He was such a solitary little boy: he never really talked to anyone, such that I never learned his name. And yet it made me curious about him. I wanted to walk up to him and ask him a thing or two. At the same time, he had this little twinkle in his eye whenever he looked my way, like he was up to no good.

But it was the middle of November when I finally caught a chance to meet him after school. Since both of my parents worked, I walked with the other latchkey kids every day.

But on this particular afternoon, I peered up at our leader for a moment when I caught sight of that windbreaker out of the corner of my eye. I glanced over my shoulder to find him lingering behind me. As we kept on walking, I took another glimpse back to see what he was doing.

He hung back on the curb behind the group as if he was about to ditch us. Across the street was a vast grassy area lined with tall spruce trees.

The group walked further away to where I could slow down myself. I watched him cross the street, alone, and head on over to the grassy area. I darted ahead to make it look as though I was returning to the group for a moment, but then, when they turned the corner, I doubled back when no one looked.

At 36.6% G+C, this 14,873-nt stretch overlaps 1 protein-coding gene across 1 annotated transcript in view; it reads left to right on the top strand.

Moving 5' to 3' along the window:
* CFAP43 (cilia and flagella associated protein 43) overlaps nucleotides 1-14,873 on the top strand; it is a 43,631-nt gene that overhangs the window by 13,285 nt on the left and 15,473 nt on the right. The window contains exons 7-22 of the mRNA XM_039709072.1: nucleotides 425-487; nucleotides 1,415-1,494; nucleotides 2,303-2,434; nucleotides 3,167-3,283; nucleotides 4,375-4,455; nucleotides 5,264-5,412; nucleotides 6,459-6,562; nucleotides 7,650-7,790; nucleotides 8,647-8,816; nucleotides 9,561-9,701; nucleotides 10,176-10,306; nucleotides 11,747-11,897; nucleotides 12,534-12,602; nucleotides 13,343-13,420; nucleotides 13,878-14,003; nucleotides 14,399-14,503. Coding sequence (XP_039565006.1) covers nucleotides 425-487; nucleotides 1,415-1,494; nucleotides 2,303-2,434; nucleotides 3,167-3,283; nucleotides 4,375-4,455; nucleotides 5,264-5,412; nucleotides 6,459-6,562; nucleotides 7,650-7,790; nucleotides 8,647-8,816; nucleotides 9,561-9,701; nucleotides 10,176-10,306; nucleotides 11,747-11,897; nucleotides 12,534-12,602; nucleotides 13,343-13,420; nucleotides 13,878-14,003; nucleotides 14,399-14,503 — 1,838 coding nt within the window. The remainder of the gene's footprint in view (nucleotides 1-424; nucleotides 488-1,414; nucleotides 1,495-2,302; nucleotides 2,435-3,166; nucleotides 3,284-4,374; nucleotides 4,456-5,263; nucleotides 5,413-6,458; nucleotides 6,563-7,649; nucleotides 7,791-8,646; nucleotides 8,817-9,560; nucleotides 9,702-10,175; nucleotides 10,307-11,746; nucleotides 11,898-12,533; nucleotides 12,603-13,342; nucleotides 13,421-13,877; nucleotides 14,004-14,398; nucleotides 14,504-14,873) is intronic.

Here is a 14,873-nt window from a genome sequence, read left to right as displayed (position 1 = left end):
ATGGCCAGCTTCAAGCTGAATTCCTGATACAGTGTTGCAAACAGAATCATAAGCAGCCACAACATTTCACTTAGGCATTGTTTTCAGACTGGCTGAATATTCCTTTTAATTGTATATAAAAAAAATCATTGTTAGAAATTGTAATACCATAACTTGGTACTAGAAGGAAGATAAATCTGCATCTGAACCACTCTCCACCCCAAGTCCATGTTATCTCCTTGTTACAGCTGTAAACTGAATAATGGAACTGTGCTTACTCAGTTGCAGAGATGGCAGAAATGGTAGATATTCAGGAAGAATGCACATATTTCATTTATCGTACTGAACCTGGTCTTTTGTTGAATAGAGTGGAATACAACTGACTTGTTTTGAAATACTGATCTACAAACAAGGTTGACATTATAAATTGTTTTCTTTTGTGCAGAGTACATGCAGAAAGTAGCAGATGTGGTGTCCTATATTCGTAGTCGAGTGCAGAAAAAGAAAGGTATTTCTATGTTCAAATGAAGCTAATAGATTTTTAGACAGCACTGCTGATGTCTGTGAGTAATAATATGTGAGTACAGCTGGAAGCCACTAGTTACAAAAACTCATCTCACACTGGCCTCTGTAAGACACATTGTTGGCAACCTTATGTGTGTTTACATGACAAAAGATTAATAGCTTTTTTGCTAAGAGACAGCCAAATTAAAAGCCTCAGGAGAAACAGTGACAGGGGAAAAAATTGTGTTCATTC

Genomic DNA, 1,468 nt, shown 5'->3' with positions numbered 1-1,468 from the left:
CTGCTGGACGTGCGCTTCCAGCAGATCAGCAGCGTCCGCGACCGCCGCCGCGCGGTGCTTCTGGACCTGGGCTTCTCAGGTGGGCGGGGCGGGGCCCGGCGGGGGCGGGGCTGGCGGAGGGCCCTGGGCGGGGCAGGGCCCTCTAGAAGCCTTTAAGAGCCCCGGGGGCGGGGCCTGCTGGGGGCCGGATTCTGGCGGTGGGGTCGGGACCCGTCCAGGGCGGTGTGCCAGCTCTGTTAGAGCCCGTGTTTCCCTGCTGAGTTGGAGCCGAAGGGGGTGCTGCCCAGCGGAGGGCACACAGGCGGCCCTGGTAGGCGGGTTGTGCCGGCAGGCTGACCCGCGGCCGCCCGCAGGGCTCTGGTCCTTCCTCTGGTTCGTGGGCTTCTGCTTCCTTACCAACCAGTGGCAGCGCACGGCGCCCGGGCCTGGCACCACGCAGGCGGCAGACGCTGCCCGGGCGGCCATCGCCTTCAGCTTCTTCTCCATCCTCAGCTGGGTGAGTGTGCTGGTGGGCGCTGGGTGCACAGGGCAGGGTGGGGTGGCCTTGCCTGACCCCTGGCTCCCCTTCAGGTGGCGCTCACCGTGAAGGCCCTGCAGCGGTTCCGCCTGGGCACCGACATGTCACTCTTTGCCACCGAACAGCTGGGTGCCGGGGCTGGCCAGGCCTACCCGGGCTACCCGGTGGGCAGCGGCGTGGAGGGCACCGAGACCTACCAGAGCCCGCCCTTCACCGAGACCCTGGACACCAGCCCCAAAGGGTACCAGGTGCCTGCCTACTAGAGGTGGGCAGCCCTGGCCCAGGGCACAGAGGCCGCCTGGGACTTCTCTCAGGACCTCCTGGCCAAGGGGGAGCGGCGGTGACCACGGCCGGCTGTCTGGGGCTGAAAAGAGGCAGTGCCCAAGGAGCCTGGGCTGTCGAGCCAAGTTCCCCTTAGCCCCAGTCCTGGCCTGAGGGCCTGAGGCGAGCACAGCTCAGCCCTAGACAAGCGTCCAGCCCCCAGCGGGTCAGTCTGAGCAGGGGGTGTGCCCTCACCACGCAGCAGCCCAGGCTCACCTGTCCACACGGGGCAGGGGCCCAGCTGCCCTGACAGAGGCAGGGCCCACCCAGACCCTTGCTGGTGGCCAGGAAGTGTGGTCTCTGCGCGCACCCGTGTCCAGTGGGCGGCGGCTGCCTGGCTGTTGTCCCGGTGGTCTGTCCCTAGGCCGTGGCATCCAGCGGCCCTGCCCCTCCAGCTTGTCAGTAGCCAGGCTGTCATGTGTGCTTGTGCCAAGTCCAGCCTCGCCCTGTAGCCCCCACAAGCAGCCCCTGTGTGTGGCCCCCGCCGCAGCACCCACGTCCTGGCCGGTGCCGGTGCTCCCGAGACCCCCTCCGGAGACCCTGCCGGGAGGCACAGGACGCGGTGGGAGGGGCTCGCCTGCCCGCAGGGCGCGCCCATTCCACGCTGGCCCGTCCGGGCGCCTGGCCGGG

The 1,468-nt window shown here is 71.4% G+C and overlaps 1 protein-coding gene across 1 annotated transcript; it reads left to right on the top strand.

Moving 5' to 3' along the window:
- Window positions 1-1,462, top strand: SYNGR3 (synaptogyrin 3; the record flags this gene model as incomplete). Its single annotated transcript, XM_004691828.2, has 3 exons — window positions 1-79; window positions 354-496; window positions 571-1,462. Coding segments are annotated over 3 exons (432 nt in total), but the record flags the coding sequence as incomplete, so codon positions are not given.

I followed him across the street to the park. I reached the sidewalk on the other side once the group had disappeared behind the corner.

He walked faster, but I trotted after him. Once I came closer to him, he peered over his shoulder before he broke into a run. I followed suit and thus I chased him across the grass.

Up ahead stood a tall chain link fence around a low bright blue wall surrounded by thick evergreen bushes. To the right stood more grass, a side street, and then, beyond another tree line loomed a sliver of Lake Ontario.

"Leave me alone—" he pleaded once I caught up with him.

"But why?" I blurted out.